Two Women

Martina Cole, adapted for the stage by Patrick Prior
Theatre Royal, Stratford East

Production photo

Martina Cole is the very successful author of sixteen novels. I haven't read any of them but if this stage adaptation, being premiered at Stratford, is any indication, they are real page-turners, rooted in research and her own experience.

She presents us here with two women who share a cell in Holloway prison. Both have been convicted of murdering their husbands and both are waiting for their appeals to be heard. One is educated middle-class woman Matty who despised her husband, the other Susan, a battered wife from the East End, whom she appears to supportively befriend. As the legal process for both of them moves forward we follow Susan's story in flashback from a childhood of sexual abuse by her father, through the trials of her marriage to Barry, a man cannot keep his penis in his pants and is unfaithful from their wedding night, to the facts about his death.

There is no dramatisation of Matty's story, though she tells it herself in outline. Laura Howard plays her with restraint and no false histrionics but has little chance to explore her psychosis. The second woman of the title could as easily be Roselle, who runs a private club and becomes first Barry's boss and then his mistress, another stark contrast to Susan for, though coming from a similar background, she has pulled herself up by the straps of her elegant high heels and is never going to let a man get the upper hand.

The tightly packed plot does not leave much space for subtlety but both Cathy Murphy as Susan and Sally Oliver as Roselle give stunning performances that make you warm to them. From the moment when Barry, the looker who catches every woman's eye, makes his first move on her and she asks, 'Why me? I ain't pretty?' you can't help but feel for Susan. 'Because you've got fantastic tits,' is not exactly a boost for her low self esteem but she's a pushover. When, having made her pregnant, he proposes marriage you think he may not be such a bad sort and Marc Bannerman gives him flashes of apparent sincerity so that you can almost see what Roselle sees in him.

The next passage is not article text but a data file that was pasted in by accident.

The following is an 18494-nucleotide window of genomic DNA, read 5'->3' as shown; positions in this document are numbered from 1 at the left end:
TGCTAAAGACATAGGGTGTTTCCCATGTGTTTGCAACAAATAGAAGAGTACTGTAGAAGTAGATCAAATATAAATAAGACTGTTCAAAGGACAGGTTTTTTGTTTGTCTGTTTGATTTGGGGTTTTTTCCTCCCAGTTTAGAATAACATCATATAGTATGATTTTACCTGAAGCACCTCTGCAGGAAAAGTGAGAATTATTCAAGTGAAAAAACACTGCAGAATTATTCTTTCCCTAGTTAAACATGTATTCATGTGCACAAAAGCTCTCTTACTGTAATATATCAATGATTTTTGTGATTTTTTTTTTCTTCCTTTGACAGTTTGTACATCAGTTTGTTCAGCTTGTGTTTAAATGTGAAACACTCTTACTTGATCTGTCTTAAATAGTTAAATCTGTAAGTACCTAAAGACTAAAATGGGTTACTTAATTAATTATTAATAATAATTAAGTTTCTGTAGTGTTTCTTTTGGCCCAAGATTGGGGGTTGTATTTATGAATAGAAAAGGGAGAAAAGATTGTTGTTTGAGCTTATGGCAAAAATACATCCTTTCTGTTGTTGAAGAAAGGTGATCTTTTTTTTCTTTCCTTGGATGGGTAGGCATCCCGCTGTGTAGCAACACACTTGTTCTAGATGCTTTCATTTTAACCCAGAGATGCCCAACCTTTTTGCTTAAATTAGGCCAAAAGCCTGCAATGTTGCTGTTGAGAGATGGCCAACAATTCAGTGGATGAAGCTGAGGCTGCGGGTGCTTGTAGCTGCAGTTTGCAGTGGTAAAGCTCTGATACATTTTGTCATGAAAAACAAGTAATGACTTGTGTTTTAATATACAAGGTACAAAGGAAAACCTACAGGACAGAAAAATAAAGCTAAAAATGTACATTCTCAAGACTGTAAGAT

Sophie Cosson is moving as Susan’s eldest daughter, already in danger of becoming one part of a repeated pattern. This is a gritty story that has some savage twists towards the end, but there is humour here too in its feisty vitality, including a priest with a powerful punch. A salt-of-the-earth quality about the loyalty of Susan’s mates and a reality about the fecklessness of those for whom a quick thrill comes before friendship steer it away from the television soap cliché (of which many of this cast have past experience).

At first Susan’s parents (Victoria Alcock and Michael Bertenshaw), he having just blown three grand of someone else’s money on the horses, do seem an exaggeration but Ryan Romain’s production makes even them believable. The many scenes move quickly forward and backward in time with the help of Yannis Thavoris’s sets and costumes which cleverly suggest both different dates as well as different places. Susan, however, stays always in the clothes in which we first meet her, at an interview with her lawyer – even for her wedding keeping the track-suit trousers and striped top of her prison garb – until suddenly smartly dressed for her appeal she becomes almost a different woman.

The men here are all pretty ghastly - even Susan's lawyer is a bit of a wimp - though the lawyers are the weakest part of this production. Matty's high-powered expensive female advocate who espouses good causes seems there to make a point but it one that is unclear. Elsewhere there are some lovely touches - like the fact that middle-class Matty can get prison officers to provide her alcohol or the genuine regard that another PO shows for Susan.

Until 20th March 2010

Reviewer: Howard Loxton

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